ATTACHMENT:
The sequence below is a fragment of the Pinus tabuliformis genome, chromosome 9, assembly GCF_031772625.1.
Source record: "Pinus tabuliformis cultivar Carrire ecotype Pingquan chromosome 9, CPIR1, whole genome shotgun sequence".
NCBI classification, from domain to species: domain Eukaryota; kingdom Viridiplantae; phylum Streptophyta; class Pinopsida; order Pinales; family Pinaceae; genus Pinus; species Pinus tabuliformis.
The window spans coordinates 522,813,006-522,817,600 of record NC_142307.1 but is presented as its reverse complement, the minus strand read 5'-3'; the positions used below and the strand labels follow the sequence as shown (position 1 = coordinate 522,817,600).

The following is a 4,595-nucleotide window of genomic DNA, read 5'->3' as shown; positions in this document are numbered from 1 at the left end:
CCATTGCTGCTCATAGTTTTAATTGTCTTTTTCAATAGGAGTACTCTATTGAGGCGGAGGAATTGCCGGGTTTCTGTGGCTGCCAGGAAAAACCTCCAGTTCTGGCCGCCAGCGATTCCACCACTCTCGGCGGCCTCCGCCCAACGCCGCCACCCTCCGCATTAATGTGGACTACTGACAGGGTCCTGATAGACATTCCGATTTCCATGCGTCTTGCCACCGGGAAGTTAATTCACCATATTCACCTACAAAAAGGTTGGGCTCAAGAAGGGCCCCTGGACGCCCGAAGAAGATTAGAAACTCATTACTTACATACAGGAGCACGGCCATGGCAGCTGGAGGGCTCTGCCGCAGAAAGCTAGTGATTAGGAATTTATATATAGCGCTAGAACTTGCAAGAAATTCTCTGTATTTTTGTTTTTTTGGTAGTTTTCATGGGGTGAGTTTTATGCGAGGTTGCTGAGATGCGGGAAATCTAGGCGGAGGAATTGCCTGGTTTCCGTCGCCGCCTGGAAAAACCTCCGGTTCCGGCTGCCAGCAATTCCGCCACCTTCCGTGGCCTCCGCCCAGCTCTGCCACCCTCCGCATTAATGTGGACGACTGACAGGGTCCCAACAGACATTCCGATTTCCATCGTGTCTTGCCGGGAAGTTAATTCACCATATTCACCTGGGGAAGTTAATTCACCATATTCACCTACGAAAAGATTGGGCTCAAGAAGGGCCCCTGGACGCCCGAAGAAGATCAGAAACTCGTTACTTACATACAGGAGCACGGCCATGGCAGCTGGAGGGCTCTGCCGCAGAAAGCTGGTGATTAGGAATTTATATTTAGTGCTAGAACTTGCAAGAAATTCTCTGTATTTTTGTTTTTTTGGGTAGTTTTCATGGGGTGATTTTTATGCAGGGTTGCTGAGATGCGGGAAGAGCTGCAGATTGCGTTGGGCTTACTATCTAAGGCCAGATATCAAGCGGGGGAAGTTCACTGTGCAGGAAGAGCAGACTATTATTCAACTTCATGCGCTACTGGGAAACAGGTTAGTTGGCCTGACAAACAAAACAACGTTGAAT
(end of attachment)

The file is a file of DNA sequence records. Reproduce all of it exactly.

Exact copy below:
The sequence below is a fragment of the Pinus tabuliformis genome, chromosome 9, assembly GCF_031772625.1.
Source record: "Pinus tabuliformis cultivar Carrire ecotype Pingquan chromosome 9, CPIR1, whole genome shotgun sequence".
NCBI classification, from domain to species: domain Eukaryota; kingdom Viridiplantae; phylum Streptophyta; class Pinopsida; order Pinales; family Pinaceae; genus Pinus; species Pinus tabuliformis.
The window spans coordinates 522,813,006-522,817,600 of record NC_142307.1 but is presented as its reverse complement, the minus strand read 5'-3'; the positions used below and the strand labels follow the sequence as shown (position 1 = coordinate 522,817,600).

The following is a 4,595-nucleotide window of genomic DNA, read 5'->3' as shown; positions in this document are numbered from 1 at the left end:
CCATTGCTGCTCATAGTTTTAATTGTCTTTTTCAATAGGAGTACTCTATTGAGGCGGAGGAATTGCCGGGTTTCTGTGGCTGCCAGGAAAAACCTCCAGTTCTGGCCGCCAGCGATTCCACCACTCTCGGCGGCCTCCGCCCAACGCCGCCACCCTCCGCATTAATGTGGACTACTGACAGGGTCCTGATAGACATTCCGATTTCCATGCGTCTTGCCACCGGGAAGTTAATTCACCATATTCACCTACAAAAAGGTTGGGCTCAAGAAGGGCCCCTGGACGCCCGAAGAAGATTAGAAACTCATTACTTACATACAGGAGCACGGCCATGGCAGCTGGAGGGCTCTGCCGCAGAAAGCTAGTGATTAGGAATTTATATATAGCGCTAGAACTTGCAAGAAATTCTCTGTATTTTTGTTTTTTTGGTAGTTTTCATGGGGTGAGTTTTATGCGAGGTTGCTGAGATGCGGGAAATCTAGGCGGAGGAATTGCCTGGTTTCCGTCGCCGCCTGGAAAAACCTCCGGTTCCGGCTGCCAGCAATTCCGCCACCTTCCGTGGCCTCCGCCCAGCTCTGCCACCCTCCGCATTAATGTGGACGACTGACAGGGTCCCAACAGACATTCCGATTTCCATCGTGTCTTGCCGGGAAGTTAATTCACCATATTCACCTGGGGAAGTTAATTCACCATATTCACCTACGAAAAGATTGGGCTCAAGAAGGGCCCCTGGACGCCCGAAGAAGATCAGAAACTCGTTACTTACATACAGGAGCACGGCCATGGCAGCTGGAGGGCTCTGCCGCAGAAAGCTGGTGATTAGGAATTTATATTTAGTGCTAGAACTTGCAAGAAATTCTCTGTATTTTTGTTTTTTTGGGTAGTTTTCATGGGGTGATTTTTATGCAGGGTTGCTGAGATGCGGGAAGAGCTGCAGATTGCGTTGGGCTTACTATCTAAGGCCAGATATCAAGCGGGGGAAGTTCACTGTGCAGGAAGAGCAGACTATTATTCAACTTCATGCGCTACTGGGAAACAGGTTAGTTGGCCTGACAAACAAAACAACGTTGAAT